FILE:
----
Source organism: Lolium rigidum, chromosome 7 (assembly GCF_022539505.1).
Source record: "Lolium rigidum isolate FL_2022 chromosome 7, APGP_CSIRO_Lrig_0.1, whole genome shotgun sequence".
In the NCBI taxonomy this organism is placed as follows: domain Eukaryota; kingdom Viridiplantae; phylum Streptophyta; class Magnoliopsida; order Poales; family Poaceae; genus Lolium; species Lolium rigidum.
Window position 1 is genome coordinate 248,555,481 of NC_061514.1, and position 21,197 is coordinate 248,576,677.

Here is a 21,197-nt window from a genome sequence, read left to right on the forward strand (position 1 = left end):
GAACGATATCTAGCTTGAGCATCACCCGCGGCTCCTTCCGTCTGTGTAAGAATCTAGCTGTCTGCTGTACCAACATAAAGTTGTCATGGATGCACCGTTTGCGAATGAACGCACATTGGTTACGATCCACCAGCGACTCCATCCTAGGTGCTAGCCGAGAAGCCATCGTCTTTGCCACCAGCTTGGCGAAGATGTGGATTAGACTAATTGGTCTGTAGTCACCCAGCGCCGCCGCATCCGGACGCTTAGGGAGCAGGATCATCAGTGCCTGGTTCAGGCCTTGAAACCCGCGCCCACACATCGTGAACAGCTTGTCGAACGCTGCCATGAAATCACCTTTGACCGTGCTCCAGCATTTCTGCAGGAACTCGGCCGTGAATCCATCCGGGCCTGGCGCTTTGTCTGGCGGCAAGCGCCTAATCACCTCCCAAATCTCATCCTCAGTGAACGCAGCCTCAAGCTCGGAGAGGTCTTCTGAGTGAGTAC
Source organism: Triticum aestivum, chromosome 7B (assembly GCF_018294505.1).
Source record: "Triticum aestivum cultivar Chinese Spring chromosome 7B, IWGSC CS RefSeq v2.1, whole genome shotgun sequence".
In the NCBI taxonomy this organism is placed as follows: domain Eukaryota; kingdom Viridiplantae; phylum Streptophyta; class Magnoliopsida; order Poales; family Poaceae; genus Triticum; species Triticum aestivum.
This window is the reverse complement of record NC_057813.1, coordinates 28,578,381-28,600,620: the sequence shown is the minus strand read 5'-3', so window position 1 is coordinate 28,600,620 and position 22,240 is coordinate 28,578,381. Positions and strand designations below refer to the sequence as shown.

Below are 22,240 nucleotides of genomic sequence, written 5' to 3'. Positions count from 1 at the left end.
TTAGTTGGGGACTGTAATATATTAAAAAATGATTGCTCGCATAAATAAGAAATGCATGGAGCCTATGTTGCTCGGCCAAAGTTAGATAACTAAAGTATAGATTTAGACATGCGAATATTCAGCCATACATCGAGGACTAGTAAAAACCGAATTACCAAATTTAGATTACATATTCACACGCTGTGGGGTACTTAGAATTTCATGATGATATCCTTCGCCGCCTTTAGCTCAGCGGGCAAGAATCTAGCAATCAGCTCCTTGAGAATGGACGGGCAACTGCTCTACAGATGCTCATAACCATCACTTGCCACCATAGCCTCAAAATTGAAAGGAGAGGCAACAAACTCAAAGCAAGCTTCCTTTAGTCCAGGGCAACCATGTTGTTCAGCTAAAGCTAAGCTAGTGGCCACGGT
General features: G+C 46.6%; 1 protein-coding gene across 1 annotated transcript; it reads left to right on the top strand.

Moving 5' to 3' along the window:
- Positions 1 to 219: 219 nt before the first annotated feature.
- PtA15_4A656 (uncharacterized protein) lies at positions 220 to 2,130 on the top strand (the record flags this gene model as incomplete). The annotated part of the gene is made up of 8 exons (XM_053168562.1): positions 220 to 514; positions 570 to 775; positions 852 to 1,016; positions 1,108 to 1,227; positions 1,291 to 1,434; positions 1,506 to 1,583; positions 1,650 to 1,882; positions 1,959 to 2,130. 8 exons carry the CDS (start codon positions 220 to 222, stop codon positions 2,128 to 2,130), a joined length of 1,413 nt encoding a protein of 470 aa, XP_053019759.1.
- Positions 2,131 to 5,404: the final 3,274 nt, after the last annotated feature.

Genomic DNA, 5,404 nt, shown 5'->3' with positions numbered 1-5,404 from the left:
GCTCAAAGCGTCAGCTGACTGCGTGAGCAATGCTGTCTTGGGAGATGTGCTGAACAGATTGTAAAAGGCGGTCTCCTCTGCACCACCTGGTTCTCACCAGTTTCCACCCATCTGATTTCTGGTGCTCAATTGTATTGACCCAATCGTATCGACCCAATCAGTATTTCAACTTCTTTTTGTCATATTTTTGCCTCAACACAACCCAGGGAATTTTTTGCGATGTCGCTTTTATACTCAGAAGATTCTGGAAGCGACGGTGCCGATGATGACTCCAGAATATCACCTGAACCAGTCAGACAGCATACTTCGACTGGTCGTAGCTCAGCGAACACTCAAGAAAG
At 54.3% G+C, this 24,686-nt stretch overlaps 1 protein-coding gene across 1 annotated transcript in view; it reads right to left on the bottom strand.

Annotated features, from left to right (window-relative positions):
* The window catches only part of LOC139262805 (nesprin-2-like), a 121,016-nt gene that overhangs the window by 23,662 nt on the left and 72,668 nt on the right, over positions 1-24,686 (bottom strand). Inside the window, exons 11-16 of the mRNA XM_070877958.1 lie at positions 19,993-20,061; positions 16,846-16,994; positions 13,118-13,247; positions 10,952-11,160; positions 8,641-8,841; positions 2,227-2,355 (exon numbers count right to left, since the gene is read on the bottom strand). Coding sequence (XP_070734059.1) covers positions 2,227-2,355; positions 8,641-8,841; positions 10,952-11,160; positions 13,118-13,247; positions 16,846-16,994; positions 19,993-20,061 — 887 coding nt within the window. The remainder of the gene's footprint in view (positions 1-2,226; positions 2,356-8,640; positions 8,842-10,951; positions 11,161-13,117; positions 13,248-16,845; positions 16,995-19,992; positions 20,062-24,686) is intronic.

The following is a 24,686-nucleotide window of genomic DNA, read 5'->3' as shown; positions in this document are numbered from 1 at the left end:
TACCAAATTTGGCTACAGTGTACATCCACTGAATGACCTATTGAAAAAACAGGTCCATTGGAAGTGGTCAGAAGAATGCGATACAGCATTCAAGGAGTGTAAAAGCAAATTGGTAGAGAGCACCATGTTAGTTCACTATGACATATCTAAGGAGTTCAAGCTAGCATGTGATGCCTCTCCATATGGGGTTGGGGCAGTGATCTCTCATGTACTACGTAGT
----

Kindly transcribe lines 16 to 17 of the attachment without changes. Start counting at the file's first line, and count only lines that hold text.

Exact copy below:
- PtA15_4A656 (uncharacterized protein) lies at positions 220 to 2,130 on the top strand (the record flags this gene model as incomplete). The annotated part of the gene is made up of 8 exons (XM_053168562.1): positions 220 to 514; positions 570 to 775; positions 852 to 1,016; positions 1,108 to 1,227; positions 1,291 to 1,434; positions 1,506 to 1,583; positions 1,650 to 1,882; positions 1,959 to 2,130. 8 exons carry the CDS (start codon positions 220 to 222, stop codon positions 2,128 to 2,130), a joined length of 1,413 nt encoding a protein of 470 aa, XP_053019759.1.
- Positions 2,131 to 5,404: the final 3,274 nt, after the last annotated feature.